Broadcasters are presenters on radio or television. You can choose to specialise in a particular segment of the cast such as news (area/ country/ world) or sports or weather.

Nature of the job

It is an exciting yet challenging job, where no two days are the same.First thing to learn about the job is that deadlines are of utmost priorities and they must be honoured to ensure the smooth flow of programme schedules. The rationale is simple: you can’t have your audience or listeners waiting for you while you reach late or still busy setting up in the background.

The competition within the industry is stiff. To stand out, you need to have the full package. You need to be nosy. Yes, you read that right. You need to have a nose for news, develop story angle, pursue leads etc It goes without saying that you need to stay updated on current events! You need to prove that you have strong multitasking skills and you can do more than what your title entails. This includes but not limited to: write and edit news stories, shoot and edit photo or videos and upload them to social media platform and etc.The hours can be long due to the extensive research and preparation work you have to do. The schedules can be unpredictable and erratic if you need to cover special events and breaking news. You need to stay calm and think quick, and deliver the news in a professional manner within the short timeframe you are given, it could be as short as 20 minutes at times. You need to be in your best, energetic form the moment you are on camera, even if it means you have to go on air at 4 in the morning.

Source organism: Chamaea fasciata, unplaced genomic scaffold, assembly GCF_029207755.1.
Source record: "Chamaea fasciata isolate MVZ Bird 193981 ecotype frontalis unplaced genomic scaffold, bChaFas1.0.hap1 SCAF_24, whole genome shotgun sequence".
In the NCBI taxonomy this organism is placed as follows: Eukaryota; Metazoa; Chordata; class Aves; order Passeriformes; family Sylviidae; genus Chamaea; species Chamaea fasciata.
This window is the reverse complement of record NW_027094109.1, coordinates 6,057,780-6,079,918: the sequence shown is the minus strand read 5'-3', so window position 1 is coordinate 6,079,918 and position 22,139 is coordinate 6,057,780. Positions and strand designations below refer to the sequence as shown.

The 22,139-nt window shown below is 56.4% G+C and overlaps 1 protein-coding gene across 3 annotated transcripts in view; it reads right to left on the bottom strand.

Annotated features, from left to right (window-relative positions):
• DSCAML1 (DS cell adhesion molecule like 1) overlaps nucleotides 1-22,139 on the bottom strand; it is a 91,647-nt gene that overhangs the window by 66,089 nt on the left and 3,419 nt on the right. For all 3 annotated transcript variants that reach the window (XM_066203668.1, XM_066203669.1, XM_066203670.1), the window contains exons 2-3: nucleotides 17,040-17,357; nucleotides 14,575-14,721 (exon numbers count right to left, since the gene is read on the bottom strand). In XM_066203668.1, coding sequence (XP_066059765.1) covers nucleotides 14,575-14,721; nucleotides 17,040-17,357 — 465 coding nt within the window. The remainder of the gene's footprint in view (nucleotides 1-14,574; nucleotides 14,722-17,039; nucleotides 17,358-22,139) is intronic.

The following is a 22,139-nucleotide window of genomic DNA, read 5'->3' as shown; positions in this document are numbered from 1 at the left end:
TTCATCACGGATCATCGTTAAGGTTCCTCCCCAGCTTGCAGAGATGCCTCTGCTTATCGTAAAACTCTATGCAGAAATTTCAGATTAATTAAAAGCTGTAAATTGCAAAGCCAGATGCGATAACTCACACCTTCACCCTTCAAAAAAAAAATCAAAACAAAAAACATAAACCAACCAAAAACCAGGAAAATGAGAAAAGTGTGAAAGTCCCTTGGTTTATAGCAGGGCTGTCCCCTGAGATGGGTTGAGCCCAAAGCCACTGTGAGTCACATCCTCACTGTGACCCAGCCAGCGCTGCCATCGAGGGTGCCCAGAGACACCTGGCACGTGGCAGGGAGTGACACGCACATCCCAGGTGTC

Job Description
  • Work with a team of announcers, producers and researchers to craft appealing programme content and conduct interviews
  • Write and edit news stories
  • Produce advertisement content

Career Progress: Runner > Researcher/ Journalist/ Reporter/ Production assistant > Broadcaster > Studio Anchor > Producer